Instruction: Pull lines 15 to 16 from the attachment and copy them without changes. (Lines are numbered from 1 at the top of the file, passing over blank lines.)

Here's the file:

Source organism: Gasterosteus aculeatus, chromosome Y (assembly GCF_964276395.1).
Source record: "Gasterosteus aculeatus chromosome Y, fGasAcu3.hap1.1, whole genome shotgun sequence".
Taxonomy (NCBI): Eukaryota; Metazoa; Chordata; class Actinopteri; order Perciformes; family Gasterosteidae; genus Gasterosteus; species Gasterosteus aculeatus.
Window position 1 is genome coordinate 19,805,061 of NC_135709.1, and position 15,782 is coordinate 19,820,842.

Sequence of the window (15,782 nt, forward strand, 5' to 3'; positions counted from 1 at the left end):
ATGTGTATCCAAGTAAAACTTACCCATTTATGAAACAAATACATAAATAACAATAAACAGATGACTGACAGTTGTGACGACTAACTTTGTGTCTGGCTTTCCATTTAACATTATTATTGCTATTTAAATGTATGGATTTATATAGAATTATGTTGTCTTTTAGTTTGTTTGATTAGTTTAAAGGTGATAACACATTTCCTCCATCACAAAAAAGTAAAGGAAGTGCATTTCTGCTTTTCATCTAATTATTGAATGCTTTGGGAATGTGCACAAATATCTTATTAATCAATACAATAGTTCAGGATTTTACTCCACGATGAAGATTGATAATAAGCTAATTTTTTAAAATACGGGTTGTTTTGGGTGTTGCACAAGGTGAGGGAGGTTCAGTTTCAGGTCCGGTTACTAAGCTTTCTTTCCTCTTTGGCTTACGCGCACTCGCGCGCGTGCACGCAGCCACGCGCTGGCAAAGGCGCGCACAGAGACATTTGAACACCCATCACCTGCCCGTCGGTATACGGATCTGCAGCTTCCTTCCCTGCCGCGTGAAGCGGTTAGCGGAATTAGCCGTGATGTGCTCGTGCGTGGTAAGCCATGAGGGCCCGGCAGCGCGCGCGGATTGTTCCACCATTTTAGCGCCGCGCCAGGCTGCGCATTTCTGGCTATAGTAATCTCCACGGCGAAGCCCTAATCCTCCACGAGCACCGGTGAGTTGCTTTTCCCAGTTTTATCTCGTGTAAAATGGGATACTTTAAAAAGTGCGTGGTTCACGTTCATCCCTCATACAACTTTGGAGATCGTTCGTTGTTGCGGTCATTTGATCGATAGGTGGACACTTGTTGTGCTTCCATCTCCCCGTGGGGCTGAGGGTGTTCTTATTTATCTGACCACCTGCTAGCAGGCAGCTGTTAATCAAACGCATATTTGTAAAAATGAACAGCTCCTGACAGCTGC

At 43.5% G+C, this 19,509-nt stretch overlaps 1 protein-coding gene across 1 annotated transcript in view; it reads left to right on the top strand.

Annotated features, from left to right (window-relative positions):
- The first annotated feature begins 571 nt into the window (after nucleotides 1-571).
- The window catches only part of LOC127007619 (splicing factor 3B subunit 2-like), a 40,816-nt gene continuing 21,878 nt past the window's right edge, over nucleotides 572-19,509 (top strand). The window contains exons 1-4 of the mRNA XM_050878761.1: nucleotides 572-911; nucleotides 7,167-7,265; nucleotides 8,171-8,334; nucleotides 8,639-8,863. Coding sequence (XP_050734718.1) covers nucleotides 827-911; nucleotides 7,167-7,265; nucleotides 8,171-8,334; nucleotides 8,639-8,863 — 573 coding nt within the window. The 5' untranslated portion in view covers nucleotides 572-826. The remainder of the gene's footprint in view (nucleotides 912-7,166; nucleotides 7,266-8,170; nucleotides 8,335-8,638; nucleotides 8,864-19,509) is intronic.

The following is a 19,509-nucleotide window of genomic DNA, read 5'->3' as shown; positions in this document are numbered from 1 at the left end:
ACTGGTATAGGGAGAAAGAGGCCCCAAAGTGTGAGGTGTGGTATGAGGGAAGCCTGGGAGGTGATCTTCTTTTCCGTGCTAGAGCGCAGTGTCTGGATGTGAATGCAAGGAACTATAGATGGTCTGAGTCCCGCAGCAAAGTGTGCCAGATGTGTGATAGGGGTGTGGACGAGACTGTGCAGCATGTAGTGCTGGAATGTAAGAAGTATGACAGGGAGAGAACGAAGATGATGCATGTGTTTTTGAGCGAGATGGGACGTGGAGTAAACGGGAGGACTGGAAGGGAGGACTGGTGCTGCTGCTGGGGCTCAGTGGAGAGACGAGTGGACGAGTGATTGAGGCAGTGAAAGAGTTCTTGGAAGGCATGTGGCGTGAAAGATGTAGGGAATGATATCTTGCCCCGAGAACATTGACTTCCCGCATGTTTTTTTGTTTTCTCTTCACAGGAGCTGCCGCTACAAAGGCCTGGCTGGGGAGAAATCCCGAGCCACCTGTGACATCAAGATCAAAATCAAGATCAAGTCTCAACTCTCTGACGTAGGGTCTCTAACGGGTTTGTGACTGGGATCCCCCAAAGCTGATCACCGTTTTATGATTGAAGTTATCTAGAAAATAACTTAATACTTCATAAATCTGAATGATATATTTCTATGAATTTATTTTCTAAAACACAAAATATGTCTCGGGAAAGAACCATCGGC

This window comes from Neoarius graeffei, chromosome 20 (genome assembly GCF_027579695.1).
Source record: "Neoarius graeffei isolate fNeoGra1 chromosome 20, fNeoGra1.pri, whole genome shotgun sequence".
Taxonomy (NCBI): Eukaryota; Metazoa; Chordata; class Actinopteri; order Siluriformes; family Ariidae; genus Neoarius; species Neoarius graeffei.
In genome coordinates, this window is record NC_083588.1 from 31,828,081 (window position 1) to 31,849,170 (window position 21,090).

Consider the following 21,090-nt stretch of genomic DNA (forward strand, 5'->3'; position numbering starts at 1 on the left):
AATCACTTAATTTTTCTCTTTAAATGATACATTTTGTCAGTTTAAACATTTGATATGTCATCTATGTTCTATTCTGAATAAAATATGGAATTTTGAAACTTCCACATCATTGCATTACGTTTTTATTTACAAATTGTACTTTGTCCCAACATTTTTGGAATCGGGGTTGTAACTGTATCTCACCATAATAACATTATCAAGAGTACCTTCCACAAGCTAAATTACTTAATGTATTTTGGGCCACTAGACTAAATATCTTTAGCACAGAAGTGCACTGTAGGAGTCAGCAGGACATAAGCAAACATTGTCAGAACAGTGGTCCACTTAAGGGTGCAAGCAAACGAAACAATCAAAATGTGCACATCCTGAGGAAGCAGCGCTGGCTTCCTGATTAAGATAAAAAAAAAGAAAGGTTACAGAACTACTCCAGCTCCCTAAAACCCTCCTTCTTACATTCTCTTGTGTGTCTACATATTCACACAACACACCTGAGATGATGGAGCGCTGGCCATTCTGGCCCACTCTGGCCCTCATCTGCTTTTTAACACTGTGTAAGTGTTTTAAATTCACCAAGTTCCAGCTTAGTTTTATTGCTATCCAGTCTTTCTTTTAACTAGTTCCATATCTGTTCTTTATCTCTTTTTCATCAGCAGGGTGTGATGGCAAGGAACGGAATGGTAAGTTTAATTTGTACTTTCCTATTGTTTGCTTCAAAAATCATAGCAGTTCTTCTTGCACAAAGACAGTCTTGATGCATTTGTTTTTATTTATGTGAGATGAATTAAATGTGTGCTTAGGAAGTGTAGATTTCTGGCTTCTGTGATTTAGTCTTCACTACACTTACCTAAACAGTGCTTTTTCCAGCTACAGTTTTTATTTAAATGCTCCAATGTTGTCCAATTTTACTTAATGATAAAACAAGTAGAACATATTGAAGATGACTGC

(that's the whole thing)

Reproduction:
Taxonomy (NCBI): Eukaryota; Metazoa; Chordata; class Actinopteri; order Siluriformes; family Ariidae; genus Neoarius; species Neoarius graeffei.
In genome coordinates, this window is record NC_083588.1 from 31,828,081 (window position 1) to 31,849,170 (window position 21,090).